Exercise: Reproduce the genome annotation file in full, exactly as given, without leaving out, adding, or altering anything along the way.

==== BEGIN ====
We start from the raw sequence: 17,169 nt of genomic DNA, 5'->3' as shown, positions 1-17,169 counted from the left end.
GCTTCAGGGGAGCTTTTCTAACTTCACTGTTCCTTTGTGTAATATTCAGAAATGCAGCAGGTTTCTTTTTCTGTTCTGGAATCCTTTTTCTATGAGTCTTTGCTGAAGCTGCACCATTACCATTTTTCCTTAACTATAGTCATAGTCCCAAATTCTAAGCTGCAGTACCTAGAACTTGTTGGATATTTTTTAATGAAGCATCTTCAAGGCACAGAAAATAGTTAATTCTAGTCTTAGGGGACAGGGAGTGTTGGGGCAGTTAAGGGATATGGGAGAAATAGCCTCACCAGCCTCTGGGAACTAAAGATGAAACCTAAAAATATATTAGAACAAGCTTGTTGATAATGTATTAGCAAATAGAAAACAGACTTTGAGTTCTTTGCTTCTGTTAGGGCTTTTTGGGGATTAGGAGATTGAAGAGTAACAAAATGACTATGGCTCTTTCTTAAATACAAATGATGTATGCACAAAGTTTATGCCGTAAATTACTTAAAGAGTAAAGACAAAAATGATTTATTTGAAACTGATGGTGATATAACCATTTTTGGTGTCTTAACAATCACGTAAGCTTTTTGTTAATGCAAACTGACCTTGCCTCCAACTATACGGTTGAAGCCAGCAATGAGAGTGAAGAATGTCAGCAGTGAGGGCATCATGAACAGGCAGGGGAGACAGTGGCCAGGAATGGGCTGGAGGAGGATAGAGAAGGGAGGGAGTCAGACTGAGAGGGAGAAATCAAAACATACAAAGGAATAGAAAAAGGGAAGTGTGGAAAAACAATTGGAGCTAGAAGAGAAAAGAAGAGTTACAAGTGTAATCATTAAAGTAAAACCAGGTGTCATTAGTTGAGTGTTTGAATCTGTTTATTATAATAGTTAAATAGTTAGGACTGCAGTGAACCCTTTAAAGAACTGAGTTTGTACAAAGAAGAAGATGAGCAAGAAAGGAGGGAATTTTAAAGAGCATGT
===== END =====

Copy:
We start from the raw sequence: 17,169 nt of genomic DNA, 5'->3' as shown, positions 1-17,169 counted from the left end.
GCTTCAGGGGAGCTTTTCTAACTTCACTGTTCCTTTGTGTAATATTCAGAAATGCAGCAGGTTTCTTTTTCTGTTCTGGAATCCTTTTTCTATGAGTCTTTGCTGAAGCTGCACCATTACCATTTTTCCTTAACTATAGTCATAGTCCCAAATTCTAAGCTGCAGTACCTAGAACTTGTTGGATATTTTTTAATGAAGCATCTTCAAGGCACAGAAAATAGTTAATTCTAGTCTTAGGGGACAGGGAGTGTTGGGGCAGTTAAGGGATATGGGAGAAATAGCCTCACCAGCCTCTGGGAACTAAAGATGAAACCTAAAAATATATTAGAACAAGCTTGTTGATAATGTATTAGCAAATAGAAAACAGACTTTGAGTTCTTTGCTTCTGTTAGGGCTTTTTGGGGATTAGGAGATTGAAGAGTAACAAAATGACTATGGCTCTTTCTTAAATACAAATGATGTATGCACAAAGTTTATGCCGTAAATTACTTAAAGAGTAAAGACAAAAATGATTTATTTGAAACTGATGGTGATATAACCATTTTTGGTGTCTTAACAATCACGTAAGCTTTTTGTTAATGCAAACTGACCTTGCCTCCAACTATACGGTTGAAGCCAGCAATGAGAGTGAAGAATGTCAGCAGTGAGGGCATCATGAACAGGCAGGGGAGACAGTGGCCAGGAATGGGCTGGAGGAGGATAGAGAAGGGAGGGAGTCAGACTGAGAGGGAGAAATCAAAACATACAAAGGAATAGAAAAAGGGAAGTGTGGAAAAACAATTGGAGCTAGAAGAGAAAAGAAGAGTTACAAGTGTAATCATTAAAGTAAAACCAGGTGTCATTAGTTGAGTGTTTGAATCTGTTTATTATAATAGTTAAATAGTTAGGACTGCAGTGAACCCTTTAAAGAACTGAGTTTGTACAAAGAAGAAGATGAGCAAGAAAGGAGGGAATTTTAAAGAGCATGT